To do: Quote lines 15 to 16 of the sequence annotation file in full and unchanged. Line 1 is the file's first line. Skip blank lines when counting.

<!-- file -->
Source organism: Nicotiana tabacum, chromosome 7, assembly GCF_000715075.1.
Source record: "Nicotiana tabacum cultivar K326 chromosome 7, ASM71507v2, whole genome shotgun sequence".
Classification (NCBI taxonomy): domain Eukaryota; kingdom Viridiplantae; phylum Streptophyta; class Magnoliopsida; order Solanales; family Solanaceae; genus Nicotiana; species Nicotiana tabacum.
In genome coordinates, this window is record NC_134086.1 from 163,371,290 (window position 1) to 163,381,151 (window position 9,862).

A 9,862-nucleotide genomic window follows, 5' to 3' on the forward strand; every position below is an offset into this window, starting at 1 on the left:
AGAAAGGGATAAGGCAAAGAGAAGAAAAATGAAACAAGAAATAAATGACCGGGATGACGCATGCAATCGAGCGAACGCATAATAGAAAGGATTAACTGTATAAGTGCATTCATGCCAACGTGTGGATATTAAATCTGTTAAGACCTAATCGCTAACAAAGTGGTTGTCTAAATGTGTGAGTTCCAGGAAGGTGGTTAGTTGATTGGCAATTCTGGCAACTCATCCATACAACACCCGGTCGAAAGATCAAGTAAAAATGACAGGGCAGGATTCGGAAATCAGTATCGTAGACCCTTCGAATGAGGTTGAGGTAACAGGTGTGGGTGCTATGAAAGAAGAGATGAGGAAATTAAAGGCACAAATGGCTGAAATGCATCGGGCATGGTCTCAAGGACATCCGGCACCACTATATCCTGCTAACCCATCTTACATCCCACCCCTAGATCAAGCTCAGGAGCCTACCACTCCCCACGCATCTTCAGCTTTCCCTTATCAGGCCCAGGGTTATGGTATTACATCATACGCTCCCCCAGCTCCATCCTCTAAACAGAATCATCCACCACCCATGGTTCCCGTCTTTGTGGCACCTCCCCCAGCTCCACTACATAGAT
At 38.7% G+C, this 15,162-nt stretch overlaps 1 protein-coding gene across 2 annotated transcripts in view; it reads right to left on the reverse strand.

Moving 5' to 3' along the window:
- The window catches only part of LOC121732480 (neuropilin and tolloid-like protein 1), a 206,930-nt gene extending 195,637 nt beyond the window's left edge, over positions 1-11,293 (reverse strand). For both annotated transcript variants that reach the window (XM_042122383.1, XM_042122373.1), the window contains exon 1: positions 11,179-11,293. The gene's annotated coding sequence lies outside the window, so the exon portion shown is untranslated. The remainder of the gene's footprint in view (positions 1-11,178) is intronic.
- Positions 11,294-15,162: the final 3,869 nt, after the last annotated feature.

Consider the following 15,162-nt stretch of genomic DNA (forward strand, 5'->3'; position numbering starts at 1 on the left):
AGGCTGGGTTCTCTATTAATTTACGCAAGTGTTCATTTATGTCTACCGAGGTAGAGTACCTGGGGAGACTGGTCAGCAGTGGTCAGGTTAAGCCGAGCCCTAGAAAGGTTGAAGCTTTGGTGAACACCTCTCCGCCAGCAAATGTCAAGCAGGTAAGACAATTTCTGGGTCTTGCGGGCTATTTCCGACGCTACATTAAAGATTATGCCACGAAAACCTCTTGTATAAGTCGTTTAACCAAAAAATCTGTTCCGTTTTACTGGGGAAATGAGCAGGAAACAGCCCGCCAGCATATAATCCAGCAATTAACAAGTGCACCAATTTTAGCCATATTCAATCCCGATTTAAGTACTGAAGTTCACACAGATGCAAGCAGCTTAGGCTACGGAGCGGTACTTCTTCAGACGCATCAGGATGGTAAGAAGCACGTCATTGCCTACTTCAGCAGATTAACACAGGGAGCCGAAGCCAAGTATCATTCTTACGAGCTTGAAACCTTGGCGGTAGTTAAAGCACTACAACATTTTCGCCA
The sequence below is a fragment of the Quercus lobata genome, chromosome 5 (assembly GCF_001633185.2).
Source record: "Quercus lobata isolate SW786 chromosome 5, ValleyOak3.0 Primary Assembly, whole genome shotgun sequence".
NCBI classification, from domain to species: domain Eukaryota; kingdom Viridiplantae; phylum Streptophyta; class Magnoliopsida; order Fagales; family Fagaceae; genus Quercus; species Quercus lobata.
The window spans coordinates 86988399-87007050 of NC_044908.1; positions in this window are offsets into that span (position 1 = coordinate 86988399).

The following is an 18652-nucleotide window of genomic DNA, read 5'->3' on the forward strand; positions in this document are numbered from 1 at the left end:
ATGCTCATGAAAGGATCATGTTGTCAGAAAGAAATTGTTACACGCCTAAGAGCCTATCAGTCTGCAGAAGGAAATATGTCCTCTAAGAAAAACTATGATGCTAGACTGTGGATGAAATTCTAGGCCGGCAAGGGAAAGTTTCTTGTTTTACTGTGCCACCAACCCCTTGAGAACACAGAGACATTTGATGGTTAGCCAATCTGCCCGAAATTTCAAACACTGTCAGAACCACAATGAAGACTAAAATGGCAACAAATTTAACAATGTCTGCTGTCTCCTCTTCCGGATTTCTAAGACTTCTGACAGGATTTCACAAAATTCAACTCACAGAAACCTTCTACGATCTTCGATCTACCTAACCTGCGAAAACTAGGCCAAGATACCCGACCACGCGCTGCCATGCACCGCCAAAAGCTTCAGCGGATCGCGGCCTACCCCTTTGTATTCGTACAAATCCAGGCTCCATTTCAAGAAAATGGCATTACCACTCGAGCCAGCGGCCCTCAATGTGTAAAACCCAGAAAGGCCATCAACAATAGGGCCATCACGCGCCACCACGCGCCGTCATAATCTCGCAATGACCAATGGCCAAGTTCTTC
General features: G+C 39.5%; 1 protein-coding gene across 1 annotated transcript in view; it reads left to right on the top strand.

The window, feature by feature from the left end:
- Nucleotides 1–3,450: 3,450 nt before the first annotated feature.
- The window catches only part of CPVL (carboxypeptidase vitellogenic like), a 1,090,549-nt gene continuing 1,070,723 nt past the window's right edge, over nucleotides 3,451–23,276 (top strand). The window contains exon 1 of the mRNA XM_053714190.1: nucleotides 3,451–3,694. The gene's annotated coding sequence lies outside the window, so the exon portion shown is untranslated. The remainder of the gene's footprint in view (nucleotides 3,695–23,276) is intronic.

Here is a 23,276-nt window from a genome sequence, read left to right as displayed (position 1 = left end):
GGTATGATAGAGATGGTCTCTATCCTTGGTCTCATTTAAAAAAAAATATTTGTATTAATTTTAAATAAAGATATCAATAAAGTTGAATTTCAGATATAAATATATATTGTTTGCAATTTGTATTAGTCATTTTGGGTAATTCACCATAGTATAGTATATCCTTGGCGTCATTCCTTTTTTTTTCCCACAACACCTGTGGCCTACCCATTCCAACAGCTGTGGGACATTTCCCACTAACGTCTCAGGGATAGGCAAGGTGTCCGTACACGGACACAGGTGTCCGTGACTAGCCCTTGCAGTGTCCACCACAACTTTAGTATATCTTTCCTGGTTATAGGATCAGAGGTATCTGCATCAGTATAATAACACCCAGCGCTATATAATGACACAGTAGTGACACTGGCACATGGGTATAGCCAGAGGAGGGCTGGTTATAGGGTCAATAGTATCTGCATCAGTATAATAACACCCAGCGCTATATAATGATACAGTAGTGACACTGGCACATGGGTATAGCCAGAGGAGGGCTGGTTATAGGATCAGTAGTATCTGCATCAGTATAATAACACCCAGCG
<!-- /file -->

NCBI classification, from domain to species: domain Eukaryota; kingdom Viridiplantae; phylum Streptophyta; class Magnoliopsida; order Fagales; family Fagaceae; genus Quercus; species Quercus lobata.
The window spans coordinates 86988399-87007050 of NC_044908.1; positions in this window are offsets into that span (position 1 = coordinate 86988399).